I originally posted this on MSE but didn't get much of a response, so I'll attempt to post it here. Let me know if this is not appropriate.

Let $M$ be a smooth manifold of dimension $n$. Let $\alpha \in \pi_i (M)$, for some $i \leq n$, and $f:S^i \to M$ be a map of the sphere representing the homotopy class $\alpha$. Can $f$ always be chosen to be an immersion? I.e. does every homotopy class of the maps from the sphere $S^i$ to $M$ contain an immersion?

In the comments of my original post, it is claimed that it doesn't always work when $i=n$, and that it should work for small enough $i$. What about for other values in between?

  • $\begingroup$ The question should be understood according to the differential geometry rather than topology -- differential geometry immersions are differential local topological immersions that preserve independent tangent vectors. $\endgroup$
    – Wlod AA
    Nov 8, 2020 at 6:25
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    $\begingroup$ Just in case, Hirsch-Smale theory should be of relevance here: map.mpim-bonn.mpg.de/Hirsch-Smale_theory $\endgroup$ Nov 8, 2020 at 14:24
  • $\begingroup$ @WlodAA the immersion you specify is the one defined (from wikipedia) to be a differentiable function between differentiable manifolds whose derivative is everywhere injective, right? This is just to make sure they are equivalent. $\endgroup$ Nov 8, 2020 at 21:32
  • $\begingroup$ Yes, the standard geometric definition and my ad hoc sloppy reformulation are equivalent. (I tried hard to associate the topological and the differential geometry notions, I tried to make them sound somewhat similar). $\endgroup$
    – Wlod AA
    Nov 8, 2020 at 21:38
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    $\begingroup$ Here is an observation which might be useful for constructing counter-examples: If $2i>\operatorname{dim}(M)$ and $f^*w_i(M)$ is nonzero (where $w_i(M)$ denotes the $i$-th tangential Stiefel-Whiteny class of $M$) then $[f]\in \pi_i(M)$ cannot be represented by an immersion. This is because an immersion would entail $f^*(w(M))=w(S^i)w(\nu)$ for some normal bundle $\nu$ over $S^i$, but both factors on the right equal $1$ (beacuse the sphere is stably parallelizable, and because the rank of $\nu$ is less than $i$). $\endgroup$
    – Mark Grant
    Nov 9, 2020 at 21:22

2 Answers 2


There exists a simply-connected closed $6$-manifold $M$ with a homotopy class $\alpha\in \pi_4(M)$ which does not contain an immersion. The following argument is due to Diarmuid Crowley, after we realized that my argument with Stiefel-Whitney classes could not produce examples.

According to Wall,

Wall, C. T. C., Classification problems in differential topology. V: On certain 6- manifolds, Invent. Math. 1, 355-374 (1966); Corrigendum. Ibid. 2, 306 (1967). ZBL0149.20601

there exists a $1$-connected closed $6$-manifold $M$ such that $H^*(M)\cong H^*(\mathbb{C}P^3)$, the cup product $H^2(M)\times H^2(M)\to H^4(M)$ is trivial, and the first Pontryagin class $p_1(M)\in H^4(M)$ is non-zero. The relevant classification result is Theorem 5 in the linked paper.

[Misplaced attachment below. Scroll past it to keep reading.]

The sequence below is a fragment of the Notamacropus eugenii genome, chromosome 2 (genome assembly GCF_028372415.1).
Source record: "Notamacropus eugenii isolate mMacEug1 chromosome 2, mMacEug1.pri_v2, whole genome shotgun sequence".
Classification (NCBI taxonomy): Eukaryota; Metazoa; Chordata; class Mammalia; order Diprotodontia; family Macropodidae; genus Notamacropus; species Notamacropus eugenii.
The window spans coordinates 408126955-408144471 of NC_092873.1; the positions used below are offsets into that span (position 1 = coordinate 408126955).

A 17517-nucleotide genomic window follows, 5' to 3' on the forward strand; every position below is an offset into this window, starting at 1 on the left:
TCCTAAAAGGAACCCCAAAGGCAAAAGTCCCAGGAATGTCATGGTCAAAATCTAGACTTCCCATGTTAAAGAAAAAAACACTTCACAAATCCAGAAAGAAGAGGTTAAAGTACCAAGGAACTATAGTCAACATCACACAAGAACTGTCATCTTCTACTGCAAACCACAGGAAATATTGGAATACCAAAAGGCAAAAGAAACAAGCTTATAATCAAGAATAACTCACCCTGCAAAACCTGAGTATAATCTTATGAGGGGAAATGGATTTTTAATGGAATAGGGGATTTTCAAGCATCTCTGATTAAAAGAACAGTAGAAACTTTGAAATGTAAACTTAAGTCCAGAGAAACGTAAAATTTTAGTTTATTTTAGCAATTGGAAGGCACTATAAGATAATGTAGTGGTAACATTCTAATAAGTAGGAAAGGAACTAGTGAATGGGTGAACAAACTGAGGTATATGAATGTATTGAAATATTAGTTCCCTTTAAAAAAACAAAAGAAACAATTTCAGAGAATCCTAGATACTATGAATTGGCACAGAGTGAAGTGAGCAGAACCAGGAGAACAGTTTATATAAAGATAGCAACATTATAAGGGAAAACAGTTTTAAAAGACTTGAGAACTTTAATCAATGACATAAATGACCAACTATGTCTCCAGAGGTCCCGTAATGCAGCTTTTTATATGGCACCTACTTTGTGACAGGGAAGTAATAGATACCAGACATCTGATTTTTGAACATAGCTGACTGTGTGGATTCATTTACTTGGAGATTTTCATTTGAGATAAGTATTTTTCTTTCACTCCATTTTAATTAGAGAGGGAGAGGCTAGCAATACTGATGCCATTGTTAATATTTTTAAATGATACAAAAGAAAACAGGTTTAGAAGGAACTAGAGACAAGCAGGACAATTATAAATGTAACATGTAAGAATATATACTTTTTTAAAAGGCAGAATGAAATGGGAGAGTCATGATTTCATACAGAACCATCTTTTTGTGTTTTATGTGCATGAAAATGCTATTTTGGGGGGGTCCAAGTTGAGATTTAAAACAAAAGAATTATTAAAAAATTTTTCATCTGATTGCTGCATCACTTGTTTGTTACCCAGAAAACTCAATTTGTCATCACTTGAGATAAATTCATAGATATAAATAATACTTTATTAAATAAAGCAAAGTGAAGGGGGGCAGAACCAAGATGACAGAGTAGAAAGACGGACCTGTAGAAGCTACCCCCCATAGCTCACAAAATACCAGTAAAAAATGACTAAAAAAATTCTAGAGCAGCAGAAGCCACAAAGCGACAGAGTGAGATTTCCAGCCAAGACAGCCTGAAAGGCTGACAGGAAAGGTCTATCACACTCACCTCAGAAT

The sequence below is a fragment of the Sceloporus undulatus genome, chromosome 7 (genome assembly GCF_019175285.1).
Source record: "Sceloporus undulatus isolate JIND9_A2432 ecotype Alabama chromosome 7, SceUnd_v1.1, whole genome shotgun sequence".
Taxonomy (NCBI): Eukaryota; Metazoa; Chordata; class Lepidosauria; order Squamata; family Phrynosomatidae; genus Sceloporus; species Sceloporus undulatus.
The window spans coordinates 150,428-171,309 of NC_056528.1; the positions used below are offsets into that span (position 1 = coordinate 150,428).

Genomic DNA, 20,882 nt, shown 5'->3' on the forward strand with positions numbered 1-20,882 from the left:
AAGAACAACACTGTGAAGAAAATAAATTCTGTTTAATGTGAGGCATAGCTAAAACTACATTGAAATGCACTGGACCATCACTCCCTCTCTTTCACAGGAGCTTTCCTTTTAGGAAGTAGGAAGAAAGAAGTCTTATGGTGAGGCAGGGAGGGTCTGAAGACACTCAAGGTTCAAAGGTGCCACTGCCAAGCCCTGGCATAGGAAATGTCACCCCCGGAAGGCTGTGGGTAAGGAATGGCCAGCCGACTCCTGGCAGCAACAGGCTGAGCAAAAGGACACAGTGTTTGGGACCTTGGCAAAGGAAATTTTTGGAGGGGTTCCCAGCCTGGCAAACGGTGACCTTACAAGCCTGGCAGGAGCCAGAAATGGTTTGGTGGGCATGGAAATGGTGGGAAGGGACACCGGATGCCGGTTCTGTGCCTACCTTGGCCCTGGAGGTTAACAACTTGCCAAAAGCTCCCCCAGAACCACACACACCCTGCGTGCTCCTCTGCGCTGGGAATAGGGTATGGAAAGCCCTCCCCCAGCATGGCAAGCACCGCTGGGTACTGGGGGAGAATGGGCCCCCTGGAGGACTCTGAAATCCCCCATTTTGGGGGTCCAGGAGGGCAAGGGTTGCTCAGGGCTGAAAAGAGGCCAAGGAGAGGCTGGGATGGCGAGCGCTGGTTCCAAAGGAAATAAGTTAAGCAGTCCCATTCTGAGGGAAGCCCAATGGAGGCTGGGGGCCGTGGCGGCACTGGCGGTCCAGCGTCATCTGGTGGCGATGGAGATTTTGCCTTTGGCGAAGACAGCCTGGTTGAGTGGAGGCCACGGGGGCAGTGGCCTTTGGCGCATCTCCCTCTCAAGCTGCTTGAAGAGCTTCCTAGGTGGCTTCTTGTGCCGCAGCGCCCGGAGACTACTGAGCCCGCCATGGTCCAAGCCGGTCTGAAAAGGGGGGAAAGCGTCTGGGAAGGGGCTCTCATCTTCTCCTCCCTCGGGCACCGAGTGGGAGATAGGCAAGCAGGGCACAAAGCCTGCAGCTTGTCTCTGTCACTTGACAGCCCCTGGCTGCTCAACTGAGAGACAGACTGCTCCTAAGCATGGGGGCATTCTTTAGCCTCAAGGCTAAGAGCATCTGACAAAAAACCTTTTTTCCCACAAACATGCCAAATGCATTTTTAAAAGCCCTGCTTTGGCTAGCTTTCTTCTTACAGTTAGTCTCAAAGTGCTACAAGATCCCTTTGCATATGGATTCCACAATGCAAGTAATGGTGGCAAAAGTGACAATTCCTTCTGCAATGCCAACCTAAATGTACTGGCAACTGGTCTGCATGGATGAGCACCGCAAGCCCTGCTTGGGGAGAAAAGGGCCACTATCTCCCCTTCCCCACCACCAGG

Claim: The Hurewicz map $\pi_4(M)\to H_4(M)$ is onto.

Proof: $M$ has the homotopy type of a CW-complex with one cell in each even dimension betoween $0$ and $6$. Since the cup square of the generator in $H^2(M)$ is trivial, it follows that the attaching map $S^3\to S^2$ of the $4$-cell has trivial Hopf invariant, therefore is trivial. So $M^{(4)}\simeq S^2\vee S^4$. The claim follows.

Now let $\alpha\in \pi_4(M)$ be a class whose Hurewicz image is a generator $x\in H_4(M)$. Suppose $\alpha$ is represented by an immersion $f:S^4\looparrowright M$. The normal bundle of $f$ is a rank $2$ bundle $\nu(f)$ over $S^4$, hence is trivial. Also, $TS^4$ is stably trivial. The isomrphism of bundles $\nu(f)\oplus TS^4 \cong f^*(TM)$ and naturality of Potryagin classes now implies that $f^*(p_1(M))=0\in H^4(S^4)$. Thus $$ 0=\langle f^*(p_1(M)),[S^4]\rangle = \langle p_1(M),f_*[S^4]\rangle = \langle p_1(M),x\rangle $$ which implies $p_1(M)=0$, a contradiction.

  • $\begingroup$ Very nice. I'm changing this to the accepted answer since it provides a counterexample, and shows that the inequality $k \leq n$ for being able to immerse is strict. $\endgroup$ Dec 3, 2020 at 17:14
  • $\begingroup$ $k \leq n/2$ I mean $\endgroup$ Dec 3, 2020 at 18:32

If $i=n$, then an immersion $f \colon S^i \to M$ is a local diffeomorphism by the inverse function theorem and $f$ is a finite cover.

For $i<n$, this is a question in homotopy theory, as the Smale-Hirsch theorem tells you that the map

$$Imm(S^i,M) \to Mon(TS^i,TM)$$

sending an immersion to its derivative is a weak equivalence. Here the right side is the space of a vector bundle monomorphisms. Taking the map underlying a vector bundle monomorphism gives a map

$$Mon(TS^i,TM) \to Map(S^i,M)$$

and you are asking when the homotopy fiber over a map $f \colon S^i \to M$ is non-empty. This homotopy fiber is weakly equivalent to the space of bundle maps $TS^i \to f^* TM$ which cover the identity of $S^i$. So we get an answer, in some sense: the tangent bundle $TS^i$ should be a summand of $f^* TM$. It may be hard in practice to see whether this is possible, but it is the type of question that the tools of homotopy theory were designed for.

You can, however, find some easy sufficient criteria. For example, if $M$ is parallellizable: $TS^i$ is a summand of the trivial bundle $\epsilon^{i+1}$ and this is a summand of $f^* TM = \epsilon^n$. More concretely, since oriented $3$-manifolds are parallellizable, every homotopy class of maps $S^2 \to M$ is represented by an immersion.


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